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Latest News in Oro Valley, AZ

Home to roost: Backyard farming may germinate in Oro Valley

Nogales City Council to discuss downtown redevelopment, plus more in local gov't meetingsOK, here's something journalists covering local politics in a city of 1 million people don't see every day.During a meeting Wednesday, the Oro Valley Town Council will discuss a plan to allow residents raise small ...

Nogales City Council to discuss downtown redevelopment, plus more in local gov't meetings

OK, here's something journalists covering local politics in a city of 1 million people don't see every day.

During a meeting Wednesday, the Oro Valley Town Council will discuss a plan to allow residents raise small animals on small lots and engage in animal husbandry.

This means your Oro Valley neighbor, dear reader, could be raising chickens, rabbits and pot belly pigs to make for good eating. The move is to accommodate a trend called "backyard farming."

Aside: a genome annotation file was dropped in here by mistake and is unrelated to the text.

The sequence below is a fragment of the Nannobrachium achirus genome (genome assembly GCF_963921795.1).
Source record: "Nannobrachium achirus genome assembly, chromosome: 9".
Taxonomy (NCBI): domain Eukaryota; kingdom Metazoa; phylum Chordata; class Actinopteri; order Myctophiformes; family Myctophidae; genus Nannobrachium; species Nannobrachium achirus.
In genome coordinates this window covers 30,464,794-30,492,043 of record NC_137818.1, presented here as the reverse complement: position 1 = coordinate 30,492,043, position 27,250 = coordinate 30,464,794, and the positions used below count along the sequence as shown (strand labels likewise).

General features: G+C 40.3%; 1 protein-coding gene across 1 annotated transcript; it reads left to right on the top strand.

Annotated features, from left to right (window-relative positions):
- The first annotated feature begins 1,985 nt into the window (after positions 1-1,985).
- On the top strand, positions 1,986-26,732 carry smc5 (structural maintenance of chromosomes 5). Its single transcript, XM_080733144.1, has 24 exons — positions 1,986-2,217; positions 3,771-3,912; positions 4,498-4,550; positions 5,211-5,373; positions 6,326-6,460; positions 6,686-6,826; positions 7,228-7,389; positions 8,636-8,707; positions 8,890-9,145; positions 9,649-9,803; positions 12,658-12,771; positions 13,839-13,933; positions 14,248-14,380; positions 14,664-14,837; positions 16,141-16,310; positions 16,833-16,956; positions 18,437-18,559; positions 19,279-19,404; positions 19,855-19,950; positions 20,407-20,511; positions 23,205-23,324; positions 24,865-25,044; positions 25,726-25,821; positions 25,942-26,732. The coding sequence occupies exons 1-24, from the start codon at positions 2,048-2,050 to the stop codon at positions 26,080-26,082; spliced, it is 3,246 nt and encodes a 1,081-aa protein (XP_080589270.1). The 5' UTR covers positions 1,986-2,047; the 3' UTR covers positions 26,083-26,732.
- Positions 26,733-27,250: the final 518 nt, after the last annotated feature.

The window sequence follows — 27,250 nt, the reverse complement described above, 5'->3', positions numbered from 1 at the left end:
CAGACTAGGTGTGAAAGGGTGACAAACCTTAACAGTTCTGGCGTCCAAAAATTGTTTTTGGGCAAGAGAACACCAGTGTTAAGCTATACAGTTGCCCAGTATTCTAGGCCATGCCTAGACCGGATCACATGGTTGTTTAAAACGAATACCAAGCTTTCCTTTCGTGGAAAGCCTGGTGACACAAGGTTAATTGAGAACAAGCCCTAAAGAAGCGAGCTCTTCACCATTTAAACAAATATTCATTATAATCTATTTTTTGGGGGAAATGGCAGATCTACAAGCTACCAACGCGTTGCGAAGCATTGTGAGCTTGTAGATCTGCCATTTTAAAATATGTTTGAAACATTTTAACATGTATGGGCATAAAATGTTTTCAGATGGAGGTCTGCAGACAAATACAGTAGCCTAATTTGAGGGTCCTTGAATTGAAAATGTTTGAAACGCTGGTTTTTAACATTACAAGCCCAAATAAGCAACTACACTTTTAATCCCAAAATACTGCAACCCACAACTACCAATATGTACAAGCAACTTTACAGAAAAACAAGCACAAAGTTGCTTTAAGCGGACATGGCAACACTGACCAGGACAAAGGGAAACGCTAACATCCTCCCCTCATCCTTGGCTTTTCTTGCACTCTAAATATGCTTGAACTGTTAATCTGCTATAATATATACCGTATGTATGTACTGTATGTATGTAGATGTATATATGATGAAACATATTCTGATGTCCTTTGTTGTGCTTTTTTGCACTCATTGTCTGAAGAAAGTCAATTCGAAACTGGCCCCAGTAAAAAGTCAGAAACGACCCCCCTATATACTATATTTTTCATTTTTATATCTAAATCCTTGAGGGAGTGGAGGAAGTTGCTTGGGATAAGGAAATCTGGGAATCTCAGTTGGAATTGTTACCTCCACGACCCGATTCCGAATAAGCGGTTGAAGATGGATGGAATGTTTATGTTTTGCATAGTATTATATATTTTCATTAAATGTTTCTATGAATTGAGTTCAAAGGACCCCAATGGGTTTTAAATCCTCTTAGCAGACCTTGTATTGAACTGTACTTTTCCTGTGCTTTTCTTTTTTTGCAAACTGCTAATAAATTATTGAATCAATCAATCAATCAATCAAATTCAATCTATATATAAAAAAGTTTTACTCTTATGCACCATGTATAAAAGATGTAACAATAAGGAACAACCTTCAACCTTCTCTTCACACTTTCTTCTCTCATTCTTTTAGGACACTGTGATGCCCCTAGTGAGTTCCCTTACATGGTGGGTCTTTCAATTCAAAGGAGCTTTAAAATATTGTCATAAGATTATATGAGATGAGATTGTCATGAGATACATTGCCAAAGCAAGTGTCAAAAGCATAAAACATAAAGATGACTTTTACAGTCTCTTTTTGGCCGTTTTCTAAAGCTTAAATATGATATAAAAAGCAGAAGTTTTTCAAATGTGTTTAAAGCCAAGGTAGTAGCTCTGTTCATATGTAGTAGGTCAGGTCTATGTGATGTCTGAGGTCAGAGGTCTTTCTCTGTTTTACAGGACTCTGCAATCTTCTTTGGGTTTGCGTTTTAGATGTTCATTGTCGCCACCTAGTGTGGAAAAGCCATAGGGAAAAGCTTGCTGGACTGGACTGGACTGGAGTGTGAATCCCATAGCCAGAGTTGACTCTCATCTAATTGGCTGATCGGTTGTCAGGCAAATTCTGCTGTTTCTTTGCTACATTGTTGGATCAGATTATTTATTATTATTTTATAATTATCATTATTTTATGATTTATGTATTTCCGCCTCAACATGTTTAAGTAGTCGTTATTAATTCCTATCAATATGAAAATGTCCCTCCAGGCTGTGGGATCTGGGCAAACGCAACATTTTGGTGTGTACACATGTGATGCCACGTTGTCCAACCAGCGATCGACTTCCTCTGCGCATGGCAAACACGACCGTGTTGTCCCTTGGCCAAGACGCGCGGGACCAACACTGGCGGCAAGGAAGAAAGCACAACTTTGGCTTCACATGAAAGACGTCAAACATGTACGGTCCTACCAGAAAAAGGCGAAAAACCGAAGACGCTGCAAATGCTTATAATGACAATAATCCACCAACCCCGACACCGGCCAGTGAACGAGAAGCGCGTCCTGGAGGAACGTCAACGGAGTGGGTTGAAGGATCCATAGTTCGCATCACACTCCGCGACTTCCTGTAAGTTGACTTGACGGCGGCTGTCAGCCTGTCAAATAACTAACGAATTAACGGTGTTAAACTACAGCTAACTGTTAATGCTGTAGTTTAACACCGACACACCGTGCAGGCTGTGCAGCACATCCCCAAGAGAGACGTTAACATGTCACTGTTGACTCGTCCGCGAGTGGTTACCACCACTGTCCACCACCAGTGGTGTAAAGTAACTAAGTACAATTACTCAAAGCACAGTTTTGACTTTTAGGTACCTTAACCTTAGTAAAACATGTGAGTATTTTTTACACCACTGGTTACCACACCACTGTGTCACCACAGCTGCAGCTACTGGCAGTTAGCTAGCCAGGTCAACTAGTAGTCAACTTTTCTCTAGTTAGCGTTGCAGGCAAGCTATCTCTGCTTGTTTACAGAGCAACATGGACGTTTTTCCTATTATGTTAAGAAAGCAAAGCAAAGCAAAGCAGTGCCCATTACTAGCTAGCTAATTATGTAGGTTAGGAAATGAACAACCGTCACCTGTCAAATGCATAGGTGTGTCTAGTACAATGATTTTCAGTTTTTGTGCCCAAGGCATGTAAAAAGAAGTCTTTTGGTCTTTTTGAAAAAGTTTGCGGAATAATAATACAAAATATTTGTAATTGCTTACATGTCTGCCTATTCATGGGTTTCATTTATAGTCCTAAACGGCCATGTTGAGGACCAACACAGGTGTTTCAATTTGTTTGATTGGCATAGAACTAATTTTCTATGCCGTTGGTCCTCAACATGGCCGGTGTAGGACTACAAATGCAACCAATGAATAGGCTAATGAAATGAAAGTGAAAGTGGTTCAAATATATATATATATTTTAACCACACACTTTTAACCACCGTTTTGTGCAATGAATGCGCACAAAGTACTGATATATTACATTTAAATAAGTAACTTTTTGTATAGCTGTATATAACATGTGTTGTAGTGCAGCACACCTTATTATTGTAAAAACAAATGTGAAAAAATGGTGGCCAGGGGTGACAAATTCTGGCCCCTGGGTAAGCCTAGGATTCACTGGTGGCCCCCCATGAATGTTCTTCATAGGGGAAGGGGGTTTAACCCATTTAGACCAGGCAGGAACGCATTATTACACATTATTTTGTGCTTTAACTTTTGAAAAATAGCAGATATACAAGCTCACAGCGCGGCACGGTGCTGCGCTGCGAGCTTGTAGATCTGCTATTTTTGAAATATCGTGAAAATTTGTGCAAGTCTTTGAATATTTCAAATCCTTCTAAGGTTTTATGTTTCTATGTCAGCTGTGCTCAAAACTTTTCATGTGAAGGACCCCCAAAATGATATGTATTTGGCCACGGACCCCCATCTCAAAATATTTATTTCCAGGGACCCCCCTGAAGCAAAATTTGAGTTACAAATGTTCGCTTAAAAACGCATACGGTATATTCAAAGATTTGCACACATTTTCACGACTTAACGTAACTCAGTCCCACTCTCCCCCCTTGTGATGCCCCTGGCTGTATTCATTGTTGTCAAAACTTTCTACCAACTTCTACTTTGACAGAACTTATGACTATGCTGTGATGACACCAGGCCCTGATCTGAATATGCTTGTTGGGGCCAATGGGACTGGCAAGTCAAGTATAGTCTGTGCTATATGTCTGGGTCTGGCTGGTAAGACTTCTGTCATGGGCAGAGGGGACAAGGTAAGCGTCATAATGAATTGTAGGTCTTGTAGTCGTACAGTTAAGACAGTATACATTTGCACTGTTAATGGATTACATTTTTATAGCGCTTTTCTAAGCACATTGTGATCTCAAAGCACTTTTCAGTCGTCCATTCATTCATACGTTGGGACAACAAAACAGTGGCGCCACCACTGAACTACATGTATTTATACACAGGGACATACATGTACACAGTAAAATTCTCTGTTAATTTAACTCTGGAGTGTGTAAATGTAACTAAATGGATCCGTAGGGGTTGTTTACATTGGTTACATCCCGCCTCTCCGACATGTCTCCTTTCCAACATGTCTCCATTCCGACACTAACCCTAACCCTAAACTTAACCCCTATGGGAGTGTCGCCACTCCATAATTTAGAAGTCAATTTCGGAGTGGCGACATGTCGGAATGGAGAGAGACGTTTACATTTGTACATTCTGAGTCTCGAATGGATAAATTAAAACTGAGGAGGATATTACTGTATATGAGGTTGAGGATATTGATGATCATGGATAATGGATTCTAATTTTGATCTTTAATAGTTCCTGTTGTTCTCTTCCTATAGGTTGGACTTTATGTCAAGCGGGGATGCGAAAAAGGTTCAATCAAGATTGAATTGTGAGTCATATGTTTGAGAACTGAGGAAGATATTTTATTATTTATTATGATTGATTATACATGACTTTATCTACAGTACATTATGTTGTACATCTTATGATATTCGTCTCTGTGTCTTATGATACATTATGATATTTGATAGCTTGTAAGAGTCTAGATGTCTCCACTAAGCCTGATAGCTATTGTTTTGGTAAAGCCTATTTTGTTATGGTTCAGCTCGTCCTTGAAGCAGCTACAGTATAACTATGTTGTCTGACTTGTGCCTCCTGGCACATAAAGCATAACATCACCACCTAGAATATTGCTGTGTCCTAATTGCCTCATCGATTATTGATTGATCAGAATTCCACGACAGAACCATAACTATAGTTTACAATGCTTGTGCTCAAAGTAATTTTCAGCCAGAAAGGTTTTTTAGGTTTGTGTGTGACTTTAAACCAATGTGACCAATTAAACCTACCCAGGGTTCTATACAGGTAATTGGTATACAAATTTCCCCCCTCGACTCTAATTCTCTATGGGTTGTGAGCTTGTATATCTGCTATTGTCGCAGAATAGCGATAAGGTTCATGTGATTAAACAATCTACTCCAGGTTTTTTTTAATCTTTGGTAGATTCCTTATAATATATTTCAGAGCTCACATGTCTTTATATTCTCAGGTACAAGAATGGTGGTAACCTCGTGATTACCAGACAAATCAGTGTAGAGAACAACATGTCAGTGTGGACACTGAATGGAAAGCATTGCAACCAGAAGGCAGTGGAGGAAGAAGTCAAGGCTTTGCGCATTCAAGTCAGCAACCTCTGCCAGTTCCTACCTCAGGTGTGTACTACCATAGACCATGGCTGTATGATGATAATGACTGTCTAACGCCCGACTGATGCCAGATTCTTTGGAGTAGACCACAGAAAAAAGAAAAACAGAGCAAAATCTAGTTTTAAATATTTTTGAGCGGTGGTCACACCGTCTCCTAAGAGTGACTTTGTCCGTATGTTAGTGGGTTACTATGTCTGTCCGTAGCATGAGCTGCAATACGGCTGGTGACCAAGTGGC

The current law in Oro Valley allows raising rabbits (and the like) for food purposes only on lots bigger than 144,000 square feet. The plan is to drop that down to small lots of 20,000 feet, with restrictions.

That's basically 2.2-acre lots. So it's not like beekeeping and bunny farming will be allowed in small-lot subdivisions. Here's an interesting fact. Tucson right now allows this activity on lots as small as 1,000 square feet. I didn't know Tucson had lots that size.

Homeowners associations' codes, covenants and restrictions would still apply and the town's rules would only affect properties that are not governed by these rules in private contracts.